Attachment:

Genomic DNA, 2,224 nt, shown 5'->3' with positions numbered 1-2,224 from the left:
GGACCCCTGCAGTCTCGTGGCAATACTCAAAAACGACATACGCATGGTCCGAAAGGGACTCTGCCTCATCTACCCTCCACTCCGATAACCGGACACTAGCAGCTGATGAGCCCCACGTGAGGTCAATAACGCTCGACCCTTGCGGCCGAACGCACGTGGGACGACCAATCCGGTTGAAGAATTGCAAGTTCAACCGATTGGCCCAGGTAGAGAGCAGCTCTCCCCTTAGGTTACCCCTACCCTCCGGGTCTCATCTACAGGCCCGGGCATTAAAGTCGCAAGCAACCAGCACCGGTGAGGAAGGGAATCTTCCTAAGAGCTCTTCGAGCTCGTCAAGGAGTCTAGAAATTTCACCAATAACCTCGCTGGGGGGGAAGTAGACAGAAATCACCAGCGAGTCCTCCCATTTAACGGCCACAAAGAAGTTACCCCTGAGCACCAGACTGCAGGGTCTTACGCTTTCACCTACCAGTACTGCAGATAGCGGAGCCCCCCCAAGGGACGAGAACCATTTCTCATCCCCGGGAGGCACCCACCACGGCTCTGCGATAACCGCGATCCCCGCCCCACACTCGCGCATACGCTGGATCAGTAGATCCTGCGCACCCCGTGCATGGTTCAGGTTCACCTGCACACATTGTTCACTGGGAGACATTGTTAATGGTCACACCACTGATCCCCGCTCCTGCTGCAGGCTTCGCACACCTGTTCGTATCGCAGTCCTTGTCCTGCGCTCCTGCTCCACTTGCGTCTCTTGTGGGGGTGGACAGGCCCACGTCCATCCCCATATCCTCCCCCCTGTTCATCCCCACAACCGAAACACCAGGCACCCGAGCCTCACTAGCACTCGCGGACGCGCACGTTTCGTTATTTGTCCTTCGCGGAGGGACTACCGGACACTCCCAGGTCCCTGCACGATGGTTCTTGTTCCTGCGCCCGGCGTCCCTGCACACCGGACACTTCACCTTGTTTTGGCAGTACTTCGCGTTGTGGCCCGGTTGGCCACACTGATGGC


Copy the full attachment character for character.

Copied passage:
Genomic DNA, 2,224 nt, shown 5'->3' with positions numbered 1-2,224 from the left:
GGACCCCTGCAGTCTCGTGGCAATACTCAAAAACGACATACGCATGGTCCGAAAGGGACTCTGCCTCATCTACCCTCCACTCCGATAACCGGACACTAGCAGCTGATGAGCCCCACGTGAGGTCAATAACGCTCGACCCTTGCGGCCGAACGCACGTGGGACGACCAATCCGGTTGAAGAATTGCAAGTTCAACCGATTGGCCCAGGTAGAGAGCAGCTCTCCCCTTAGGTTACCCCTACCCTCCGGGTCTCATCTACAGGCCCGGGCATTAAAGTCGCAAGCAACCAGCACCGGTGAGGAAGGGAATCTTCCTAAGAGCTCTTCGAGCTCGTCAAGGAGTCTAGAAATTTCACCAATAACCTCGCTGGGGGGGAAGTAGACAGAAATCACCAGCGAGTCCTCCCATTTAACGGCCACAAAGAAGTTACCCCTGAGCACCAGACTGCAGGGTCTTACGCTTTCACCTACCAGTACTGCAGATAGCGGAGCCCCCCCAAGGGACGAGAACCATTTCTCATCCCCGGGAGGCACCCACCACGGCTCTGCGATAACCGCGATCCCCGCCCCACACTCGCGCATACGCTGGATCAGTAGATCCTGCGCACCCCGTGCATGGTTCAGGTTCACCTGCACACATTGTTCACTGGGAGACATTGTTAATGGTCACACCACTGATCCCCGCTCCTGCTGCAGGCTTCGCACACCTGTTCGTATCGCAGTCCTTGTCCTGCGCTCCTGCTCCACTTGCGTCTCTTGTGGGGGTGGACAGGCCCACGTCCATCCCCATATCCTCCCCCCTGTTCATCCCCACAACCGAAACACCAGGCACCCGAGCCTCACTAGCACTCGCGGACGCGCACGTTTCGTTATTTGTCCTTCGCGGAGGGACTACCGGACACTCCCAGGTCCCTGCACGATGGTTCTTGTTCCTGCGCCCGGCGTCCCTGCACACCGGACACTTCACCTTGTTTTGGCAGTACTTCGCGTTGTGGCCCGGTTGGCCACACTGATGGC